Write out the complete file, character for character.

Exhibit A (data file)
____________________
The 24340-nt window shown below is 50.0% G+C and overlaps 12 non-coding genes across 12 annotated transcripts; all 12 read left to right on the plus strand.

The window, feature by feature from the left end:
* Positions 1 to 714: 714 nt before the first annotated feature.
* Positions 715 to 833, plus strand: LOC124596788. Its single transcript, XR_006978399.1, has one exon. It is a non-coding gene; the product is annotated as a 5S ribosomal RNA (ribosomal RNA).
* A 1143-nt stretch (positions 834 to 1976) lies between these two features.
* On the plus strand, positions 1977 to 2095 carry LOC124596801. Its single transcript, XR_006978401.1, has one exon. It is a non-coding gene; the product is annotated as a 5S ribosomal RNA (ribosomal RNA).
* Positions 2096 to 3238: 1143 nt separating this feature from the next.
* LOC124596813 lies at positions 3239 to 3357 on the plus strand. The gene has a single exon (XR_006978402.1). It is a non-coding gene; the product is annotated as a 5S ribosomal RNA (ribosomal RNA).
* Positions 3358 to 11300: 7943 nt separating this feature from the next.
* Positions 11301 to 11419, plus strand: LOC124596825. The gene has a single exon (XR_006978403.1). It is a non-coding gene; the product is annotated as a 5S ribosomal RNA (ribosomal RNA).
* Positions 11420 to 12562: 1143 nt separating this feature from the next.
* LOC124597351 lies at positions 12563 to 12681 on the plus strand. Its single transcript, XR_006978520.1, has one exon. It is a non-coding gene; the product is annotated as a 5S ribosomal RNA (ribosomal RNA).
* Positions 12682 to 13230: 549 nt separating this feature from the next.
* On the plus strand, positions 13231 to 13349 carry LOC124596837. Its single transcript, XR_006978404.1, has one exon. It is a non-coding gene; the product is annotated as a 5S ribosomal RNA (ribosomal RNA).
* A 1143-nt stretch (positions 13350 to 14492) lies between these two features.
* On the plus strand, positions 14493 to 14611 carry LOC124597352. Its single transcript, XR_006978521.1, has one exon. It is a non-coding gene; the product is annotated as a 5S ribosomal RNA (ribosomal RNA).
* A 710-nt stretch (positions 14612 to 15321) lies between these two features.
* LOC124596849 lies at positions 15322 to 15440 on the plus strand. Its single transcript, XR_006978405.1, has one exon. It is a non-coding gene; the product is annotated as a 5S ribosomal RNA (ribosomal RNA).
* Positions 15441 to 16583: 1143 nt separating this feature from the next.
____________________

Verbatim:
The 24340-nt window shown below is 50.0% G+C and overlaps 12 non-coding genes across 12 annotated transcripts; all 12 read left to right on the plus strand.

The window, feature by feature from the left end:
* Positions 1 to 714: 714 nt before the first annotated feature.
* Positions 715 to 833, plus strand: LOC124596788. Its single transcript, XR_006978399.1, has one exon. It is a non-coding gene; the product is annotated as a 5S ribosomal RNA (ribosomal RNA).
* A 1143-nt stretch (positions 834 to 1976) lies between these two features.
* On the plus strand, positions 1977 to 2095 carry LOC124596801. Its single transcript, XR_006978401.1, has one exon. It is a non-coding gene; the product is annotated as a 5S ribosomal RNA (ribosomal RNA).
* Positions 2096 to 3238: 1143 nt separating this feature from the next.
* LOC124596813 lies at positions 3239 to 3357 on the plus strand. The gene has a single exon (XR_006978402.1). It is a non-coding gene; the product is annotated as a 5S ribosomal RNA (ribosomal RNA).
* Positions 3358 to 11300: 7943 nt separating this feature from the next.
* Positions 11301 to 11419, plus strand: LOC124596825. The gene has a single exon (XR_006978403.1). It is a non-coding gene; the product is annotated as a 5S ribosomal RNA (ribosomal RNA).
* Positions 11420 to 12562: 1143 nt separating this feature from the next.
* LOC124597351 lies at positions 12563 to 12681 on the plus strand. Its single transcript, XR_006978520.1, has one exon. It is a non-coding gene; the product is annotated as a 5S ribosomal RNA (ribosomal RNA).
* Positions 12682 to 13230: 549 nt separating this feature from the next.
* On the plus strand, positions 13231 to 13349 carry LOC124596837. Its single transcript, XR_006978404.1, has one exon. It is a non-coding gene; the product is annotated as a 5S ribosomal RNA (ribosomal RNA).
* A 1143-nt stretch (positions 13350 to 14492) lies between these two features.
* On the plus strand, positions 14493 to 14611 carry LOC124597352. Its single transcript, XR_006978521.1, has one exon. It is a non-coding gene; the product is annotated as a 5S ribosomal RNA (ribosomal RNA).
* A 710-nt stretch (positions 14612 to 15321) lies between these two features.
* LOC124596849 lies at positions 15322 to 15440 on the plus strand. Its single transcript, XR_006978405.1, has one exon. It is a non-coding gene; the product is annotated as a 5S ribosomal RNA (ribosomal RNA).
* Positions 15441 to 16583: 1143 nt separating this feature from the next.